No 41: General Data Protection Regulation: Challenges Posed by the Opening Clauses and Conflict of Laws Issues


  • Kristina Yuliyanova Chakarova
Publish Date:
November 4, 2019
Publication Title:
European Union (EU) Law Working Papers
Stanford Law School
Working Paper
  • Kristina Yuliyanova Chakarova, General Data Protection Regulation: Challenges Posed by the Opening Clauses and Conflict of Laws Issues, EU Law Working Papers No. 41, Stanford-Vienna Transatlantic Technology Law Forum (2019).
Related Organization(s):


The General Data Protection Regulation (“GDPR”) established the new data protection framework in the European Union and repealed the previous legal act which regulated that matter – the Directive 95/46/EC of the European Parliament and of the Council of 24 October 1995 on the protection of individuals with regard to the processing of personal data and on the free movement of such data. However, the aim of the new legal act was not to revolutionise EU data protection law, but rather to eliminate the fragmentation and differences between Member State laws under the previous regime, and thereby to fully harmonise EU data protection law and remove the obstacles to flows of personal data within the Union.

The problem, however, is that the GDPR contains a significant amount of opening clauses, which enable Member States to enact their own legislation by further specifying the requirements of the regulation. In turn, these flexibilities threaten to once again fragment the EU data protection framework. In addition, the removal of the conflict of laws provisions which existed under the previous data protection regime, seems to further exacerbate the problem.

The purpose of this thesis is to answer two main questions. First, whether the amount of the opening clauses in the GDPR indeed undermines its purpose to establish a uniform data protection regime in the Union. Second, given the expected differences in national law due to the opening clauses and the lack of general applicable law rule, how could an eventual conflict of laws issue be resolved under the new data protection regime?

In order to answer these questions, Section II of this thesis starts with an overview of the opening clauses, focusing in detail on the opening clauses which are more important from a practical perspective for the day-to-day business activities of controllers and processors in the private sector. Section III examines the approach of five different Member States to the opening clauses in order to evaluate whether Member States in fact make use of the provided opportunity to enact legislation within the delegated competence, and thereby creating diverging data protection law within the Union. Finally, Section IV examines whether the GDPR provides a solution for establishing the applicable law in case provisions enacted within the opening clauses differ from one Member State to another, and if not what other solutions are there.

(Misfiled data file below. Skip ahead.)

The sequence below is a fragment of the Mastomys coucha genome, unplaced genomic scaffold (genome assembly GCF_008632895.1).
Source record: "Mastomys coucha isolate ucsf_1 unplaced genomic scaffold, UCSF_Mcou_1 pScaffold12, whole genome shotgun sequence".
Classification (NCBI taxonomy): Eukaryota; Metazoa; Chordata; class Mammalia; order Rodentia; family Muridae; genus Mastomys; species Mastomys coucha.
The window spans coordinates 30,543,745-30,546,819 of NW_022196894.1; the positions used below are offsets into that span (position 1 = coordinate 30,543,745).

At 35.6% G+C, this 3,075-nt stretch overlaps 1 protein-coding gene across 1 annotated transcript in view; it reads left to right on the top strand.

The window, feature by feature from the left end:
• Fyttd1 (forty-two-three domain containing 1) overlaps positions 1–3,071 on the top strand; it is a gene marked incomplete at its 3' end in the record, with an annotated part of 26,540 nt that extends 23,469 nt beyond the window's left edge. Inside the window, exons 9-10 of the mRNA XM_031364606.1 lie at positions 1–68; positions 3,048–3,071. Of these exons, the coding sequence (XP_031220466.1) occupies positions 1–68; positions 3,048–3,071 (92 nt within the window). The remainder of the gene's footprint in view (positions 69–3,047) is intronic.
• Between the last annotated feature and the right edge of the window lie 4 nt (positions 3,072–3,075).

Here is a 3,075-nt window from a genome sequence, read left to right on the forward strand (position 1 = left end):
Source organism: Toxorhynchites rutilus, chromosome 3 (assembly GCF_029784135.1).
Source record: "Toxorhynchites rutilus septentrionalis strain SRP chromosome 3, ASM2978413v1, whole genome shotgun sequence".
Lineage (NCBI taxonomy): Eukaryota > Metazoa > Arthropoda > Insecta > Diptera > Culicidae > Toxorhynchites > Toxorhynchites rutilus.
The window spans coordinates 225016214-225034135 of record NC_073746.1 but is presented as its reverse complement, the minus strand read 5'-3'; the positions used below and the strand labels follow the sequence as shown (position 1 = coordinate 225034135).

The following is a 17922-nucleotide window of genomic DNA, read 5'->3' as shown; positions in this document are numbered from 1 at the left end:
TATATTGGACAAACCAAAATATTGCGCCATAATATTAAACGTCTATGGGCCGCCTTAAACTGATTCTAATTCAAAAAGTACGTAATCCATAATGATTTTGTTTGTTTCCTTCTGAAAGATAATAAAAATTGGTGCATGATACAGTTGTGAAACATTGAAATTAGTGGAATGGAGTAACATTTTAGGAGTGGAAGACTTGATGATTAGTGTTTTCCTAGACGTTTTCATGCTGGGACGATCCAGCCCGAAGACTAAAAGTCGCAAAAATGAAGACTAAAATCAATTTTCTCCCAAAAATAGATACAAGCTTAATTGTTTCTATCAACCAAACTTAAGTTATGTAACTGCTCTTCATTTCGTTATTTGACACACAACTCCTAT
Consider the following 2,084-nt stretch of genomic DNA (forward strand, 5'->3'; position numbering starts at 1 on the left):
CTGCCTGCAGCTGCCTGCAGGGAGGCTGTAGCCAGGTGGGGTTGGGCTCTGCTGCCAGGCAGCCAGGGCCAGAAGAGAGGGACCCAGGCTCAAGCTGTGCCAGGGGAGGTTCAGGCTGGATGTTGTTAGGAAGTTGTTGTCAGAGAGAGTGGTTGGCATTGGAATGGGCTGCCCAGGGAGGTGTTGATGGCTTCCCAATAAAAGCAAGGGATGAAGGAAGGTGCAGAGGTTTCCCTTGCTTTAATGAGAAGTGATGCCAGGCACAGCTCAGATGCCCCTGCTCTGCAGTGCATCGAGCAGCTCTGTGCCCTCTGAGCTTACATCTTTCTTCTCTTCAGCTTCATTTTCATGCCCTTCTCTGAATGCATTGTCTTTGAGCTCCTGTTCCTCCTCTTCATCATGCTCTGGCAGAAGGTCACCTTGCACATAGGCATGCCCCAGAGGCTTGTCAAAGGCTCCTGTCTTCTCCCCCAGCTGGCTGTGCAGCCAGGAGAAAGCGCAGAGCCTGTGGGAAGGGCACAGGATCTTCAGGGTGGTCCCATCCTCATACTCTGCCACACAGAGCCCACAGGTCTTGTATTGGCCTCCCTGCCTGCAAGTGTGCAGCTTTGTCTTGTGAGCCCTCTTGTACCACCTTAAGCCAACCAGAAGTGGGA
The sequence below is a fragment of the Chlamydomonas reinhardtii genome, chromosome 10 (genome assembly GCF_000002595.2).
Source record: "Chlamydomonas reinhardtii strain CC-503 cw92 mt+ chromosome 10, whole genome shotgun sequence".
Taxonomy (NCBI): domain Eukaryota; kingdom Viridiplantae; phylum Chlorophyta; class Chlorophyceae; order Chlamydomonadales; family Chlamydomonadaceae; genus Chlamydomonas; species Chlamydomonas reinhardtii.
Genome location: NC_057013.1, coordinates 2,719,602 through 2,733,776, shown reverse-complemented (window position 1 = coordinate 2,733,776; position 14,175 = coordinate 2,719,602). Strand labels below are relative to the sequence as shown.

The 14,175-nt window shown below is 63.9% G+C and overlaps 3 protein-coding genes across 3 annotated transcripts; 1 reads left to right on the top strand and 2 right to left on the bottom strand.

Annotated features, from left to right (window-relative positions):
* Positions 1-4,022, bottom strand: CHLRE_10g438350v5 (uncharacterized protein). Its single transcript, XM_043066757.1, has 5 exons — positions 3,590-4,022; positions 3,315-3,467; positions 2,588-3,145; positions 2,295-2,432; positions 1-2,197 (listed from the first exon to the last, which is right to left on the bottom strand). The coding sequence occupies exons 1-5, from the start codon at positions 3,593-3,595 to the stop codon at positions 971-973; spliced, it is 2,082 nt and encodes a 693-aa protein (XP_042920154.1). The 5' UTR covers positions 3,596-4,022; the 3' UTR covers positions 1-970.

The conclusion of the thesis to the first question is not only that there indeed are too many opening clauses, but also that Member States actively legislate within the delegated competences, sometimes even arguably beyond them. This leads to inconsistencies in the data protection regime within the EU and thus undermines the aim of the GDPR to establish a uniform legal framework. As regards the second question, the GDPR does not provide general conflict of laws provisions which further exacerbates the issues caused by the diverging national legislation. However, the law literature provides possible solutions to the issue, such as analogy to the rules for determining lead supervisory authority, relying on general EU conflict of laws rules (e.g., Rome I Regulation), relying on national conflict of laws rules, or deriving applicable law indications from certain opening clauses. It remains to be seen whether further guidance of the European Data Protection Board or case law of the Court of Justice of the European Union would clarify the conflict of laws concerns and address problematic national provisions contrary to the GDPR.